An Iraqi Odyssey (Extract)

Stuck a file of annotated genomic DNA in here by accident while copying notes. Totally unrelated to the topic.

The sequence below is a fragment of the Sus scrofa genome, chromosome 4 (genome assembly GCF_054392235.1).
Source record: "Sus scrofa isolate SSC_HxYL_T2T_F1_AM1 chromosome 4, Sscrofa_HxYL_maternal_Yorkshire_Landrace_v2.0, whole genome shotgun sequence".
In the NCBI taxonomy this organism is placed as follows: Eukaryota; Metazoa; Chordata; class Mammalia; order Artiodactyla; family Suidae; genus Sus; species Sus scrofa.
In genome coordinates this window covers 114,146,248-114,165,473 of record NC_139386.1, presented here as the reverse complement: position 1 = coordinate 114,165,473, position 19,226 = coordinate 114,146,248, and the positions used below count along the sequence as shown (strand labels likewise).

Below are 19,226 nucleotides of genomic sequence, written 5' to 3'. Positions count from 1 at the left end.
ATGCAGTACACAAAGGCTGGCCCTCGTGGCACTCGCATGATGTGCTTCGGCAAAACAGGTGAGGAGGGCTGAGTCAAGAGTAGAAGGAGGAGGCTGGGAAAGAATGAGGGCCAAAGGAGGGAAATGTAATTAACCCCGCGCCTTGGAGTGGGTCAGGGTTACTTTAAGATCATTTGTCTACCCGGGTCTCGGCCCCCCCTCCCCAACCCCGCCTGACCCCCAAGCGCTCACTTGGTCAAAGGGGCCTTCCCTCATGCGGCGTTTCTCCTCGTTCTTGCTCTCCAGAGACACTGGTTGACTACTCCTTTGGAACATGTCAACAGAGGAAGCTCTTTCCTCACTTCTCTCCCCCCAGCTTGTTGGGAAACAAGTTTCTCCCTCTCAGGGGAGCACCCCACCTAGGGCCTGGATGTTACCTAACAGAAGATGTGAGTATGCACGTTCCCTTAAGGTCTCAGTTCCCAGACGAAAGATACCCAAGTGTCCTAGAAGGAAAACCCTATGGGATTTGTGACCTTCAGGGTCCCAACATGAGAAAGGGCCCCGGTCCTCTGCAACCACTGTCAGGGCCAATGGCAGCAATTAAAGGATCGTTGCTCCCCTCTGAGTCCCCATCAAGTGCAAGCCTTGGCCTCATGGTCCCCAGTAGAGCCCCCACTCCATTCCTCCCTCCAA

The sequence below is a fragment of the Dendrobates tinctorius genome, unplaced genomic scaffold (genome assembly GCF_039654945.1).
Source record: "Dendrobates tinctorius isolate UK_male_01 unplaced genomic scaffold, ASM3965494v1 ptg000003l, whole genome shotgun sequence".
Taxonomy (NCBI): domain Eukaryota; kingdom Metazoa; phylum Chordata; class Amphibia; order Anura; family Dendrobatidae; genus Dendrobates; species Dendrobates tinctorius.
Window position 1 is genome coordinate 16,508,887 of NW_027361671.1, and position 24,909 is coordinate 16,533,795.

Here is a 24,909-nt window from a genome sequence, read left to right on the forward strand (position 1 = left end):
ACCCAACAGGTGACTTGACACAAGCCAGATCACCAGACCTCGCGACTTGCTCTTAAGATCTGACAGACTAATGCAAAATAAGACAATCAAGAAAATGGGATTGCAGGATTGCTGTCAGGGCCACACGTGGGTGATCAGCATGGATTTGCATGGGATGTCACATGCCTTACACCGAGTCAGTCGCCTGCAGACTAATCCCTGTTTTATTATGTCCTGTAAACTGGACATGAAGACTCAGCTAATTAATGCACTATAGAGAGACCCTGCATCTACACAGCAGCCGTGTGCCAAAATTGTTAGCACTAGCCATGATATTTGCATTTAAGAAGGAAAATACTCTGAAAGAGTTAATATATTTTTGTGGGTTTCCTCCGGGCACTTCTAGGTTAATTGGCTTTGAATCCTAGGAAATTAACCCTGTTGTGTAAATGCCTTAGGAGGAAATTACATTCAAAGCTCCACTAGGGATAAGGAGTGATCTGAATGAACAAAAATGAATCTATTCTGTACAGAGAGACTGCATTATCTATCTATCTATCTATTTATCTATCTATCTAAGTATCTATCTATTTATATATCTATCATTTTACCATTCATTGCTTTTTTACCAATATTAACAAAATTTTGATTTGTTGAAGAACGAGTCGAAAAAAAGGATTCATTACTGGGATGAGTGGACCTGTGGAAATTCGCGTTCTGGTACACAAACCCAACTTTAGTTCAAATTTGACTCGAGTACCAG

Extract from an article in Issue 23, March 3, 2008 of The Jerusalem Report. To subscribe to The Jerusalem Report click here. A Baghdad family flees the bloodbath in their native city and seeks asylum in Sweden The horror began in 1986 with a summary execution. More than twenty years later it has come to an end, at least temporarily. From Baghdad to Stockholm, via Damascus, Alleppo and Kuala Lumpur, the ghosts of another life still haunt Wassan Al-Husseini and her children, son Mohammed, 28 and daughter Malik, 22 (not their real names), Shi'ite Muslims, as they wait for asylum in Sweden. Here in the frozen wastes of Swedish suburbia, Wasan, a lovely attractive vibrant Iraqi woman, with long brown hair, originally from Karbala about 50 miles south of Baghdad, feels safe, but also homeless, powerless and depressed. Wasan tries to mask her feelings with a jolly demeanor and an intense interest in all things Swedish. Her heroine is double Nobel prize winner Marie Curie, whom she first learned about in her Swedish classes and she takes great delight in seeing Curie's artifacts at the Nobel Museum in Stockholm. But her sense of hopelessness is close to the surface. At 2:30 a.m. on January 15, 1986, Wasan was preparing breakfast, as she sometimes did in the very early hours of the day, her 11-month-old baby daughter sleeping nearby. Her husband, Ibrahim, was also sleeping in the living room. Officers of Saddam Hussein, then the almighty rulers of Iraq, broke into their home, waving their guns wildly. Threatening and screaming, they accused Ibrahim of being a traitor and helping the seccessionist Kurdish rebellion against Saddam Hussein. They put a pistol to his head. Wasan, then a young woman with two small children, pleaded with them to show mercy. She screamed, she pulled her hair. She ran out of the house, begging for help on the empty streets. But the man called Ibrahim a coward, pulled the trigger and shot him dead. "I remember the sound of bullets," says Mohammed, who was 7 years old at the time. "I was crying, my mother was crying, begging them to stop, tearing her hair. Then he just fell like a mountain, and I saw a lake of blood flowing out of his head. My mother just screamed and screamed." Wasan was not physically or emotionally able to attend Ibrahim's funeral and, for two years, she rarely left the house, unable to return to normal life. Her own mother took care of her and her children. To this day, the family has few other connections. And now in Sweden, they remain a tightly knit family, packed into a characterless, utilitarian one-bedroom apartment they rent in a distant and Soviet-style suburb of Stockholm, a safe and sterile city, so different from cacophonous, bustling and deadly Baghdad. Few people walk the streets in the below-freezing winter. They have sought asylum in this snowy, icy land with tens of thousands of other Iraqis. But the Swedish authorities have rejected Wasan and Malik's requests, on the grounds that their lives were not in danger. Mohammed, it appears, has a stronger case, since the Swedes have accepted his contention that he became a marked man "for collaborating with the Americans," having worked for Titan, a defense contractor that provides translators for army and marine corps units in Iraq and other countries under a linguistic services contract with the Army's intelligence and security command. According to information provided by the company, Titan has more than 4,000 employees in Iraq, including more than 3,000 Iraqi nationals working as translators with U.S. military units. In 2005, Titan Corp. sustained the highest number of casualties of the 119 U.S. companies operating in Iraq, according to data provided by the U.S. Department of Labor. Wasan and Malik, who wraps her hijab (scarf) tightly around her pretty face and, in apparent contrast, wears the same clothes as any of her Western contemporaries, have appealed the rejection, but it is unlikely that their requests will be granted. And so they wait, tense and frightened that they may have to return to Iraq, where, they believe, they will be murdered. Malik is smart and determined like her mother, yet keeps her stuffed animals around her room, a reminder of home. A small, paper Iraqi flag has been pasted high on the wall of their apartment. After the Americans came to Iraq in 2003, Mohammed, like most other Iraqis in the war-torn country, needed work. The Americans were looking for translators, and, even though Mohammed's English, learned on the streets and from the media, wasn't very good, the Americans believed they could trust him - his family is dependent upon him and needed the good salary that American companies could pay. So they taught him English and gave him on-the-job training. Today, his English is fluent and colloquial. But even with a secure job, Mohammed soon knew he would have to leave Baghdad. Hundreds of Iraqi translators have been killed. These translators may be the eyes and ears of American soliders but their own countrymen view them as traitors, hunt them down and kill them. Only a handful of special visas has been granted by the American government who promised them protection. The fall of the regime of Saddam Hussein has led to cataclysmic changes in Iraqi society, upsetting previous social orders. From their position as a privileged minority, the Sunnis have been relegated to a threatened minority. Although heavily outnumbered by the Shi'ites, the Sunnis had long ruled Iraq. And now in ascendance, the Shi'ites have established two paramilitary armies: the forces of the Badr Brigade, controlled by the Iranian-supported Supreme Council for the Islamic Revolution in Iraq (SCIRI), and the Mahdi Army, that worships the fanatical Muqtada Al-Sadr. As the internecine violence persisted, during the years between 2003 and 2006, Mohammed couldn't sleep at night because of the shrieking of the mortar shells that rained down on his Shi'ite neighborhood. For nearly six months, Wasan and Malik remained imprisoned in their home, afraid to go out. And each night at 10 p.m., the Shi'ite Mahdi army, ignoring the Iraqi police, would brazenly set up checkpoints looking for Sunnis, and then melt into the background when American patrols showed up. Mohammed kept a low profile, attempting to hide his place of work from his Shi'ite neighbors, since this would have invoked immediate retaliation in this violently polarized society. He would stay away from home for days or weeks at a time, remaining at the company compound in the so-called green zone, the heavily guarded diplomatic-government area of closed-off streets in central Baghdad, where U.S. occupation authorities live and work. He would change cars and routes when he did return home to ensure that no one would know where he was working. Mohammed didn't think of himself as a traitor or collaborator. He thought of himself as a man who needed a job to take care of his mother and sister. And he also believed that he was actually helping his people, by explaining the situation to the Iraqis - preventing any misunderstandings that could lead to tragic deaths and unintended consequences and preventing misunderstandings. That way, he hoped, no one would get shot. But neighbors starting coming to the house, asking where Mohammed was, what he did, where he worked, why he was never around. Then they began to leave annonymous notes. "Your son works as an interpreter," most of the notes said. The Mahdi army began to be suspicious. "They were ready to execute anyone," attests Wasan, who was stopped and searched when she did venture outside. Mohammed would watch Mahdi militiamen drive around with Sunni men stuffed in the trunks of their vehicles. Their mutilated, beheaded bodies would be discovered soon after. "Not a day passed in Baghdad that someone you had known wasn't killed," says Mohammed. Extract from an article in Issue 23, March 3, 2008 of The Jerusalem Report. To subscribe to The Jerusalem Report click here.